Deck the Halls With DIY Shutters!

How to Design a Full Height Shutter

Why should I choose a Full Height shutter?

Full Height shutters are a classic plantation shutter design which cover your whole window. The panels move in one piece from top to bottom.
It is a very versatile design which matches most windows.

How many panels should I choose?

The first factor to consider when choosing the number of panels is the design of the window.
For example, if the window is divided into three even sections, you could consider going for three panels on your shutter.


You should also consider how you will use the shutters.
If you will be opening the panels frequently, you may want to opt for more panels, making the panels smaller in width. This will mean that when the panels are opened, they will not protrude out as far into the room.
If you will mostly have the panels closed and operate the slats to allow light through, you could think about going for less panels, meaning the panels would be wider. This will mean that more light will come through the slats when in use.



Should I add a mid-rail to my shutter?

A Mid-Rail is a visible sectioning rail to divide top and bottom sections.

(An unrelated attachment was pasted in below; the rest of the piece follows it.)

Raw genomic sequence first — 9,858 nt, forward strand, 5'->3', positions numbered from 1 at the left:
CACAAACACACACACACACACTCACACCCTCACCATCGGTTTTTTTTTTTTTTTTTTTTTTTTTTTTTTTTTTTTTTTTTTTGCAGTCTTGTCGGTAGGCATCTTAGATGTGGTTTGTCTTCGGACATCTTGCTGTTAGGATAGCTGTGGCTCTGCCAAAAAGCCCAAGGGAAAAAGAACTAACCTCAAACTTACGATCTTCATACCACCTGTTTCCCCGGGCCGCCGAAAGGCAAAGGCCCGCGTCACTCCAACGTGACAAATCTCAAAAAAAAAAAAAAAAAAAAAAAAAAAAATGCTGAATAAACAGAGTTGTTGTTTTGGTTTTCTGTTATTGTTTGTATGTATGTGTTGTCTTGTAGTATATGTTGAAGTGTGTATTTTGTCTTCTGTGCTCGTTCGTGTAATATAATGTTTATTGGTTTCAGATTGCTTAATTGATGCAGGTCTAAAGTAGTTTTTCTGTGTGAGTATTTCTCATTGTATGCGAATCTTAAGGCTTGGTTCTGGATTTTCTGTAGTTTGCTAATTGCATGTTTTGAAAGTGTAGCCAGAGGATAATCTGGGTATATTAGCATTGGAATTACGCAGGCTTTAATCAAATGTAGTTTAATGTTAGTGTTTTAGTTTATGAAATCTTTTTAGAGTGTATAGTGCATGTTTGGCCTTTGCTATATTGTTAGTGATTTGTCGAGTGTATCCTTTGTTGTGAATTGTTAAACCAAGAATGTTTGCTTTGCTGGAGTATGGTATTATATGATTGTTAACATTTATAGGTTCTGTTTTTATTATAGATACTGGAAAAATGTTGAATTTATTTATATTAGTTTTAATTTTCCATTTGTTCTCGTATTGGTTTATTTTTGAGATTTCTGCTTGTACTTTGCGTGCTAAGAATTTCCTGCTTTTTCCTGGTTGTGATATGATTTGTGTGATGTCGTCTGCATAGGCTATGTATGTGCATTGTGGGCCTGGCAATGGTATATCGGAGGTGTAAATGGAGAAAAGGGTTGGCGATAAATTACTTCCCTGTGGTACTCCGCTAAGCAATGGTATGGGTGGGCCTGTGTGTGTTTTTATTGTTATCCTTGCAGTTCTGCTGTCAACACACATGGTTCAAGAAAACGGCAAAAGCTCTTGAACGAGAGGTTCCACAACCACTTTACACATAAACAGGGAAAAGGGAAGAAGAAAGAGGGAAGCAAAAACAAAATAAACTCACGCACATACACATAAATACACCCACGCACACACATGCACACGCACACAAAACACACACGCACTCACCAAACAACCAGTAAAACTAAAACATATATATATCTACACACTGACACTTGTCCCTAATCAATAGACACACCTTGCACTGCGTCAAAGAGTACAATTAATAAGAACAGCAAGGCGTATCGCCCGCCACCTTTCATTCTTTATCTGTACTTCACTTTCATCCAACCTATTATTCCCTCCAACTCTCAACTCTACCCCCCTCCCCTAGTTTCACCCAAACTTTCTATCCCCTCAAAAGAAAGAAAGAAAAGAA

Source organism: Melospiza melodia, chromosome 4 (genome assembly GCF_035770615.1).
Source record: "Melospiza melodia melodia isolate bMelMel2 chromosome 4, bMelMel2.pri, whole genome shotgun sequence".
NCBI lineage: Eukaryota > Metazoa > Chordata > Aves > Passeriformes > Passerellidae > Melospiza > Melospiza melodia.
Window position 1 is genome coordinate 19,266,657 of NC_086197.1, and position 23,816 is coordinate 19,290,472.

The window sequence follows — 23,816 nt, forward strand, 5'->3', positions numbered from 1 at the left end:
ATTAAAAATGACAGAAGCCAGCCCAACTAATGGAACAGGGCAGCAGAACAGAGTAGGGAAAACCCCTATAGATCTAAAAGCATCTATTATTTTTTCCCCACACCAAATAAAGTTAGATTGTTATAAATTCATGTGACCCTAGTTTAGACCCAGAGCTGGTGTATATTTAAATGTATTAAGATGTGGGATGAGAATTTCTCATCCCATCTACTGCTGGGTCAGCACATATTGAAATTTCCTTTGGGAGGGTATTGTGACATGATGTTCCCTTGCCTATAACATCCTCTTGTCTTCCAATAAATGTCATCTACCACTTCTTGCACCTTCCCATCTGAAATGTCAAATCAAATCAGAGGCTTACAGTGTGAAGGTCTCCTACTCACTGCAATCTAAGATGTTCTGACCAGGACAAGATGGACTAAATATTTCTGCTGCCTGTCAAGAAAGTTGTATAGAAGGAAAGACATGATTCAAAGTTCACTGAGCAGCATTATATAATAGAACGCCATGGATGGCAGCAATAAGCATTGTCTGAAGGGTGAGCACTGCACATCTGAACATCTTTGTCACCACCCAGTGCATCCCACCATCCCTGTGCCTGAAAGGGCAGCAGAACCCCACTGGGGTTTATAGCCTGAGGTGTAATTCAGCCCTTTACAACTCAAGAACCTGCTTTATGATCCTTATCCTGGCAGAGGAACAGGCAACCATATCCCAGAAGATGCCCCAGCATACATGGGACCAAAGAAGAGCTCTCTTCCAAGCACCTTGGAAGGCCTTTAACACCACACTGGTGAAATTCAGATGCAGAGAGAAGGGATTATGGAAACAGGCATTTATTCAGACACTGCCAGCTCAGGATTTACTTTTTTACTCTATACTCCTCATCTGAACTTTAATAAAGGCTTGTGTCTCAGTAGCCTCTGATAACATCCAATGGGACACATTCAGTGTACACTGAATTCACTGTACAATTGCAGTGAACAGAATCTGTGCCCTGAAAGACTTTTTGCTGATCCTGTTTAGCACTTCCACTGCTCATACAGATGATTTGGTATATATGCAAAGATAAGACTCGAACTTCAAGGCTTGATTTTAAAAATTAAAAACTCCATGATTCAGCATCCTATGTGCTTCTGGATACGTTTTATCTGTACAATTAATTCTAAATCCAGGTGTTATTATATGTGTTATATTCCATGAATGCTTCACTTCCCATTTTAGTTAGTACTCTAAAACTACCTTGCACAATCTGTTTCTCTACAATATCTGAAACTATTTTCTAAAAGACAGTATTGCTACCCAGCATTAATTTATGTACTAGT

For shutters that are over 1500mm in height, a mid-rail is essential.


A mid-rail is a good design choice if there is a transom in the window which you would be able to align it with.
To measure for a mid-rail, measure from the bottom of where the shutter will be placed, up to the middle of where you would want the mid-rail.
The mid-rail can be moved up or down slightly from the requested height to ensure a whole number of slats in the panel.


On shutters with a Clearview tilt rod and no mid-rail, once the shutter reaches 1300mm for Hardwood/1200mm for Faux Wood, the operation will be split in the middle.


How many frame sides should I choose?

For a Full Height shutter design, you can choose either a 4-sided or 3-sided frame.
If your Full Height shutter is covering a window, we suggest going for a 4-sided frame. This gives the panels a bottom frame to rest on when closed and helps keep the frame square for a level installation.
If the frame is in a location where it may be a trip hazard, such as in front of a door, a 3-sided frame of Top, Left, and Right sides only is usually a more practical solution.



What can I do if my window is too wide for one shutter?

If your window is larger than the maximum limitation for our shutters, you can split up the window to have multiple shutter frames. You should match frame sections to the sections of your window.

Each frame section must be entered through our website separately.